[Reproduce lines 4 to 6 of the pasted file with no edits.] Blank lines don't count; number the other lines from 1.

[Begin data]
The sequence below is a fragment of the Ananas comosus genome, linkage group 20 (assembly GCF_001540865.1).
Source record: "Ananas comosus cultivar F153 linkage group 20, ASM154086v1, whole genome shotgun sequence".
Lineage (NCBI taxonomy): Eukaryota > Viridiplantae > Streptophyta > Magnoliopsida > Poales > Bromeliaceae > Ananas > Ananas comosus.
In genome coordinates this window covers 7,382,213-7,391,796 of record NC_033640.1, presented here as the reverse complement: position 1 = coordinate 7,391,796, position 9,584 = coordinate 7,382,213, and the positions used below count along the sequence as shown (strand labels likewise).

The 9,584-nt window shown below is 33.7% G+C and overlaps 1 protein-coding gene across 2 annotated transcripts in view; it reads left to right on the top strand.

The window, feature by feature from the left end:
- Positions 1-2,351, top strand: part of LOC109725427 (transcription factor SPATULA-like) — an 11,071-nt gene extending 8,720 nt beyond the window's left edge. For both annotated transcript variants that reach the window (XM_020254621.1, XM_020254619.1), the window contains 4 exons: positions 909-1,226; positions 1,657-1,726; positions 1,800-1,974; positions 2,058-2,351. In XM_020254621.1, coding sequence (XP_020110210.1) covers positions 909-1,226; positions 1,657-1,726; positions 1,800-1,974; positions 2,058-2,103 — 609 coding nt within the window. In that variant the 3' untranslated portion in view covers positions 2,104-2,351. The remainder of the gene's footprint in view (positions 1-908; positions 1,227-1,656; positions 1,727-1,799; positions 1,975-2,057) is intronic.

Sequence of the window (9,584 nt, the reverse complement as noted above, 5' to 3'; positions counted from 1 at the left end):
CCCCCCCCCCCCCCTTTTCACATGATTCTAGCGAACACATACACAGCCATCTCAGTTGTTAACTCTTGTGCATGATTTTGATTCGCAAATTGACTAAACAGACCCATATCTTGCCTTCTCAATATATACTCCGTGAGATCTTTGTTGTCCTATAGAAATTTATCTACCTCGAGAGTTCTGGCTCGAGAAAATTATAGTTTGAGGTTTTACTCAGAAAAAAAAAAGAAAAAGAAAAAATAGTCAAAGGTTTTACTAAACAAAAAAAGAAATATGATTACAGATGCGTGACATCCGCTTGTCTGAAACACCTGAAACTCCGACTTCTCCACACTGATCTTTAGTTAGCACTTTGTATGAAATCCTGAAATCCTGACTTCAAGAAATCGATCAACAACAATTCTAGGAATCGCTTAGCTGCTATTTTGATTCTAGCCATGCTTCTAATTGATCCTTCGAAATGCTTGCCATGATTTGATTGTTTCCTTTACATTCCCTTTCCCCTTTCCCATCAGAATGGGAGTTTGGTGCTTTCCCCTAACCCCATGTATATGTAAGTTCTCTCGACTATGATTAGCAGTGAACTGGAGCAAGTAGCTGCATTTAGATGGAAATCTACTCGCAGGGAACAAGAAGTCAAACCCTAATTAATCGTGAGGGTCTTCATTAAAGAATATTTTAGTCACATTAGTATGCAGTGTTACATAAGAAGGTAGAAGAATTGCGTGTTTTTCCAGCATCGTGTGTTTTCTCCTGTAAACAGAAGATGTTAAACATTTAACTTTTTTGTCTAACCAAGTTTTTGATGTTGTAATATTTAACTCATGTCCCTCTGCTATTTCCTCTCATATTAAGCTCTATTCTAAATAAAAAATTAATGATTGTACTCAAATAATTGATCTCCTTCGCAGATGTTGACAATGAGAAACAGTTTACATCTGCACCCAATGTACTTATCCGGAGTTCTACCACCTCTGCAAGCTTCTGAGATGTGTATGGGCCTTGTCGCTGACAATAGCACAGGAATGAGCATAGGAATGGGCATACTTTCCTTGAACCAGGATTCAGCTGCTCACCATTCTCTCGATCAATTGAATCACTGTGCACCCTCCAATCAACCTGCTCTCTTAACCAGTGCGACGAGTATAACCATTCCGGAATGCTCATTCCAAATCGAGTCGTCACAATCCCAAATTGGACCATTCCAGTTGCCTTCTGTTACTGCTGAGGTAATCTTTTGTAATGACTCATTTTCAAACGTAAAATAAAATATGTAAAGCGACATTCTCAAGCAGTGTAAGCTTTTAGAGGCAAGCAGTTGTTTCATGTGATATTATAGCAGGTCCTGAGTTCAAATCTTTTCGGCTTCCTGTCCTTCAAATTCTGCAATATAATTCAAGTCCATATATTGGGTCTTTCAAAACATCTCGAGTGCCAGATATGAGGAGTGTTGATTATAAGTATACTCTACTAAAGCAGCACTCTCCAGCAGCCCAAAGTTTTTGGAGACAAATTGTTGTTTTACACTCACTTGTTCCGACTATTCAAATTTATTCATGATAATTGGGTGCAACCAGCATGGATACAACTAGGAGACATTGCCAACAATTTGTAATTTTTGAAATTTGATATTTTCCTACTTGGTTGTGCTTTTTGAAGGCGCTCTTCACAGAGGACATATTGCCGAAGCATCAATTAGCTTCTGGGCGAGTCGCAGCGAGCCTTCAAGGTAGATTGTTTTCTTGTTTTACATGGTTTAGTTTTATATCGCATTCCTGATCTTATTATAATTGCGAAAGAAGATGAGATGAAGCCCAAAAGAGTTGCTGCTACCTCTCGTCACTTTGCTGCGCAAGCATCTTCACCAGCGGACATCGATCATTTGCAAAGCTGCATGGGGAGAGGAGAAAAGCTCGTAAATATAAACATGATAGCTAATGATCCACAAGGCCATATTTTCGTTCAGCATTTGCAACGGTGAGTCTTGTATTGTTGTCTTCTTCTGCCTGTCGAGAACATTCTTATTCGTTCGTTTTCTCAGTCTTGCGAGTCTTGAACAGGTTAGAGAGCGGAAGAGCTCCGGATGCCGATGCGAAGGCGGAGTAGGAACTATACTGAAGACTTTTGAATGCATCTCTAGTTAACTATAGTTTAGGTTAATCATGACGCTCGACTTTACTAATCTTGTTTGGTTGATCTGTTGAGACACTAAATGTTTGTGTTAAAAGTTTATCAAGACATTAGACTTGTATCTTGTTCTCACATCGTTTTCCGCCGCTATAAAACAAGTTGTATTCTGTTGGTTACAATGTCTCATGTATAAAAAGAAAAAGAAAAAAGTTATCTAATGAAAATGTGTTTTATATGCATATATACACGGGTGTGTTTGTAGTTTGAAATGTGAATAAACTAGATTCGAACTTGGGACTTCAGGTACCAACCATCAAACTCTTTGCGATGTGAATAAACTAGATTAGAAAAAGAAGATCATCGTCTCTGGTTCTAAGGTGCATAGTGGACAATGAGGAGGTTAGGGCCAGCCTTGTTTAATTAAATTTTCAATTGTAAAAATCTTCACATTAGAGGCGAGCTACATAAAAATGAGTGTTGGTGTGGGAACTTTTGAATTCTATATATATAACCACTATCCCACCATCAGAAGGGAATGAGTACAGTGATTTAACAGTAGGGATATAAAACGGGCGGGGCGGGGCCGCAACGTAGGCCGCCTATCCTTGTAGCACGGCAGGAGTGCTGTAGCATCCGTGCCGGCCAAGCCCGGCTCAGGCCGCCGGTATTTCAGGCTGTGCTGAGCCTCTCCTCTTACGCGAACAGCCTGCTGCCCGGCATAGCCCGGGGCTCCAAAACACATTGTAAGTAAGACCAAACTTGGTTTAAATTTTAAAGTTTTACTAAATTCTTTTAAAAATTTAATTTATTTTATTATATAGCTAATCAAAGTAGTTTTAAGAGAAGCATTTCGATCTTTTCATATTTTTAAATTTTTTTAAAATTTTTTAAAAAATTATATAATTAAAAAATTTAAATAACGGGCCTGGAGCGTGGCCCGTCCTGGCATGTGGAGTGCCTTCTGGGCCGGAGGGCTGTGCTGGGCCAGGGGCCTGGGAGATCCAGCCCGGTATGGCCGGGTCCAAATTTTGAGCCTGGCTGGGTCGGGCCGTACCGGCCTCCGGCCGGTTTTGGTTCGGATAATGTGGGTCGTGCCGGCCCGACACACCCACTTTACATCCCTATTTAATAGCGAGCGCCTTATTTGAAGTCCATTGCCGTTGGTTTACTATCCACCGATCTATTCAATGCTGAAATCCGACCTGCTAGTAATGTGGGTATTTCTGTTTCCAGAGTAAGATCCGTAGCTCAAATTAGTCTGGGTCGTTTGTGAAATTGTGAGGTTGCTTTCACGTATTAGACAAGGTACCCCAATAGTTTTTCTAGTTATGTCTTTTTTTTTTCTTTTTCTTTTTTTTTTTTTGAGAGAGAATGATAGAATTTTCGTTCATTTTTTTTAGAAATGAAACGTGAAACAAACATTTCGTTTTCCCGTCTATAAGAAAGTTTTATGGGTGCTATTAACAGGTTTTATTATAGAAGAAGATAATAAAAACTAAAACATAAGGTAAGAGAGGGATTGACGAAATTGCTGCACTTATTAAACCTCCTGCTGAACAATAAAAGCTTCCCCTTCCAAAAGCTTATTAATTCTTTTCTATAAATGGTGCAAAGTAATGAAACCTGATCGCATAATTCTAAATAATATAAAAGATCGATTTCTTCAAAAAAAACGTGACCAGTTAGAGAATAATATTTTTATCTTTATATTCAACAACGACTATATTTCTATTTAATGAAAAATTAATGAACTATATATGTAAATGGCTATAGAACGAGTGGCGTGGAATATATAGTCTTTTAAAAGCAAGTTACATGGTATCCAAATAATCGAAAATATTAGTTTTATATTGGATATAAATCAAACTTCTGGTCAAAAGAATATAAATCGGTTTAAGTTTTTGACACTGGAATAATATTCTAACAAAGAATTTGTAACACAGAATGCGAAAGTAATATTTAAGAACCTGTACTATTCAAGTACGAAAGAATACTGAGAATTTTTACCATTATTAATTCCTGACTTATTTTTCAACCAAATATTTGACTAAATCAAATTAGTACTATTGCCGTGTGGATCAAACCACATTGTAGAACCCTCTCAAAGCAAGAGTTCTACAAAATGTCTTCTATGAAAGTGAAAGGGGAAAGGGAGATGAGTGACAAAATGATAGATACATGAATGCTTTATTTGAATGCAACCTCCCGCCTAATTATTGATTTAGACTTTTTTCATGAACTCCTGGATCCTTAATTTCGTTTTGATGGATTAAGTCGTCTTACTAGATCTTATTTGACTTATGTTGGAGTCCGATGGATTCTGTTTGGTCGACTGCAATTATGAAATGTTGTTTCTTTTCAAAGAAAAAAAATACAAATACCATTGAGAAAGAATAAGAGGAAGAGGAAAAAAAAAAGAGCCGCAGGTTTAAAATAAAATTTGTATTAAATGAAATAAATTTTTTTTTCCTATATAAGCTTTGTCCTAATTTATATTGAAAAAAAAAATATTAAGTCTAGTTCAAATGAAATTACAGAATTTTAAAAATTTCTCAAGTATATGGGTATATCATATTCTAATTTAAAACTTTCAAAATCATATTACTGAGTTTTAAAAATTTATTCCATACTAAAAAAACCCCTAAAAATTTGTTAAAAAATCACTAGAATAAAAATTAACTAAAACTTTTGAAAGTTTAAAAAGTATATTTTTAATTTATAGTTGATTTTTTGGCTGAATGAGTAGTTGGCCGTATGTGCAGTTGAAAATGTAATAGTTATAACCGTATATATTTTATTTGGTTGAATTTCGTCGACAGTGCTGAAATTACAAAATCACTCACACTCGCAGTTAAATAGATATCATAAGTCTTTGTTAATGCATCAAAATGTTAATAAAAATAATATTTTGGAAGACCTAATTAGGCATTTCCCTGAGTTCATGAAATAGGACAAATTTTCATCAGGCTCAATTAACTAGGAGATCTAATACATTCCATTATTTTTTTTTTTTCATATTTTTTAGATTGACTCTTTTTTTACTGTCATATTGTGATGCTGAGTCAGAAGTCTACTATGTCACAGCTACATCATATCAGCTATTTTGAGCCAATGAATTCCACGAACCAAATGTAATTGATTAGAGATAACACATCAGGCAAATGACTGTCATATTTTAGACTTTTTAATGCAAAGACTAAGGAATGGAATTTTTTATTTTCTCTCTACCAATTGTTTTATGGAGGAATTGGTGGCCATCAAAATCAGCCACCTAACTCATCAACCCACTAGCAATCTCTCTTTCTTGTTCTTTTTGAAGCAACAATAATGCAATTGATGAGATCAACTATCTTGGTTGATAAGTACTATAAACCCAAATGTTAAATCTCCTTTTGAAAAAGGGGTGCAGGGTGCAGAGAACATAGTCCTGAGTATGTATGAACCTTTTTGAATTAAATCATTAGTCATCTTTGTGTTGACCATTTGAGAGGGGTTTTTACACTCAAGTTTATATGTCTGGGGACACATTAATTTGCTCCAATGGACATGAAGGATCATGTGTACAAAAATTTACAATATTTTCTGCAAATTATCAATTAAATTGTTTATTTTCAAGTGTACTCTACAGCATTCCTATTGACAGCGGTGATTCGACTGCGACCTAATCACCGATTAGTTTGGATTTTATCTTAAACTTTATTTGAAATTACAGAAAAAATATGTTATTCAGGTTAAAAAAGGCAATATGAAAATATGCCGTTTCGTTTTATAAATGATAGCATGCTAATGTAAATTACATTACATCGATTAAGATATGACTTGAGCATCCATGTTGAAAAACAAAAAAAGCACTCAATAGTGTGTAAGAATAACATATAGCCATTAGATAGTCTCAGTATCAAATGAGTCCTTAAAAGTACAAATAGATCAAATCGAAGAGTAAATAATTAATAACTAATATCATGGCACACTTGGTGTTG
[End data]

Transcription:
In genome coordinates this window covers 7,382,213-7,391,796 of record NC_033640.1, presented here as the reverse complement: position 1 = coordinate 7,391,796, position 9,584 = coordinate 7,382,213, and the positions used below count along the sequence as shown (strand labels likewise).

The 9,584-nt window shown below is 33.7% G+C and overlaps 1 protein-coding gene across 2 annotated transcripts in view; it reads left to right on the top strand.

The window, feature by feature from the left end: